Former prime minister Ehud Olmert was questioned for the second consecutive day by police on Tuesday under suspicion of having obstructed justice by trying to convince his former top aide, Shula Zaken, not to cooperate with the prosecution in corruption proceedings against him.
There were reports that this was the first time Olmert was confronted with tape recordings Zaken had made of their telephone conversations as evidence of her claims against him. Following his first day of questioning Monday, in which he had not yet been confronted with the tapes, reports surfaced from anonymous sources close to Olmert that Zaken had tried to solicit and entrap him although the ex-prime minister did not take the bait.
The reports also indicated that Zaken had approached Olmert for counsel when she was offered a plea bargain by the state at a much earlier date, and he contended that anything he said to her was permitted on the principle that co-defendants can plan a joint trial strategy.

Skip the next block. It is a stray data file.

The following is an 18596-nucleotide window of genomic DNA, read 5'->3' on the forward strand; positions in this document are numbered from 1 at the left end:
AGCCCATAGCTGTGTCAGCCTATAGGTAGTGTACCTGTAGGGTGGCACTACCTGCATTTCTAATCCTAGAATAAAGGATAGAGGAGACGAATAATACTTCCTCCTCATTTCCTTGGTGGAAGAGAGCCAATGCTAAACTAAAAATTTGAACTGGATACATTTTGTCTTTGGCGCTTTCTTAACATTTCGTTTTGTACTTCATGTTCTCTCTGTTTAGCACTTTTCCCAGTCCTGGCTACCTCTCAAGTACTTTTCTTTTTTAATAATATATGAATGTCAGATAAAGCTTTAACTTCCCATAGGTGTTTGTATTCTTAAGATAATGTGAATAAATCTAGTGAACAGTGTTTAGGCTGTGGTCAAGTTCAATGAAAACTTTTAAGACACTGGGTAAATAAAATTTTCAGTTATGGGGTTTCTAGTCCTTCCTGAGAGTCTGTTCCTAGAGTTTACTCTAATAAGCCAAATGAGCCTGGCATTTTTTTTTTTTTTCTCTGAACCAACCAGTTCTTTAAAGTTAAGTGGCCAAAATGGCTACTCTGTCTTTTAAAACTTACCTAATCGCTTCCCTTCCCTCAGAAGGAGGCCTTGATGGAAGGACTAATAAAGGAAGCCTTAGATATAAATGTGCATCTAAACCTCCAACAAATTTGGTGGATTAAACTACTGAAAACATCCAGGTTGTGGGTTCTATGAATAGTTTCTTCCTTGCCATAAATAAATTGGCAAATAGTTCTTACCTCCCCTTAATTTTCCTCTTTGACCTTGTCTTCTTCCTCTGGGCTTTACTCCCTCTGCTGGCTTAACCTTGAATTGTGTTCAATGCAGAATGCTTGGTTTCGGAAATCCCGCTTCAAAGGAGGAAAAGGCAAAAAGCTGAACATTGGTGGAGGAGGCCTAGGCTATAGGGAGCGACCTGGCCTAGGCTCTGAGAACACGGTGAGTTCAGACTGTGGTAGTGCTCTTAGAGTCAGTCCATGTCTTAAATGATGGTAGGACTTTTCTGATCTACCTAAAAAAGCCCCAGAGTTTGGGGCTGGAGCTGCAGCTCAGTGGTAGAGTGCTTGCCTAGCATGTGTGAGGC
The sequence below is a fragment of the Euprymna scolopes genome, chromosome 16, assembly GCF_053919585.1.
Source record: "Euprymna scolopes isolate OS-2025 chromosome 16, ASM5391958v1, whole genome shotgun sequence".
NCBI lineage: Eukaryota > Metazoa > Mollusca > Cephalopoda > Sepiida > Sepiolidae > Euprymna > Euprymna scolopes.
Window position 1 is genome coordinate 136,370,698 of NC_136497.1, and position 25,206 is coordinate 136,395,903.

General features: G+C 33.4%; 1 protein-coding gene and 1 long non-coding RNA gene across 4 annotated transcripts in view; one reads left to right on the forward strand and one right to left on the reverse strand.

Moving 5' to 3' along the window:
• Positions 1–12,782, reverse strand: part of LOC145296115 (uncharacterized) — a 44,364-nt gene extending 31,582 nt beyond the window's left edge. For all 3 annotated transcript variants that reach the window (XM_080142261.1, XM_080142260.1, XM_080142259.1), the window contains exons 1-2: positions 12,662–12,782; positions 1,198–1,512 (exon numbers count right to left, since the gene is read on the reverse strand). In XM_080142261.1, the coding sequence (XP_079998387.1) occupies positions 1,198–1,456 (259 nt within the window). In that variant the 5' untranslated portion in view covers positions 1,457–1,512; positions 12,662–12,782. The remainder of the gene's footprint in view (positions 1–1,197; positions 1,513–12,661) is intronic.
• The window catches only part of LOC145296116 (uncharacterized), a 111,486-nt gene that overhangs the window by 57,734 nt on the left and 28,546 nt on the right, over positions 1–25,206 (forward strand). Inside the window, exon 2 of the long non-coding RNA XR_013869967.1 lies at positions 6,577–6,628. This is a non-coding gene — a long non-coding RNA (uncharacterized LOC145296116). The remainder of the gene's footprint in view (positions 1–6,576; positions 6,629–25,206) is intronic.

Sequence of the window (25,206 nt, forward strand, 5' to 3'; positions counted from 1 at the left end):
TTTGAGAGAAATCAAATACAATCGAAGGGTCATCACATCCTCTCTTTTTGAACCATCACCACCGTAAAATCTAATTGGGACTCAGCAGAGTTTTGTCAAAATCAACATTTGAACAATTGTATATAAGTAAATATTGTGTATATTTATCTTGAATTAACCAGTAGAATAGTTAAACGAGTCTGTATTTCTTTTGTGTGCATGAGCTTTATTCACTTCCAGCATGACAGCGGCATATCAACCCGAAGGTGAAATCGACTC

Olmert spokesman Amir Dan has blasted law enforcement officials, saying they merely want “to break Mr. Olmert at all costs and to improperly influence the arguments on sentencing.”
Olmert’s sentencing hearing is set for April 28 following his conviction for bribery in the Holyland trial.
After signing a plea bargain agreement with the prosecution, Zaken reportedly provided it with a laundry list of attempts by Olmert, some possibly on tape, to pressure her not to cooperate with the cases against him.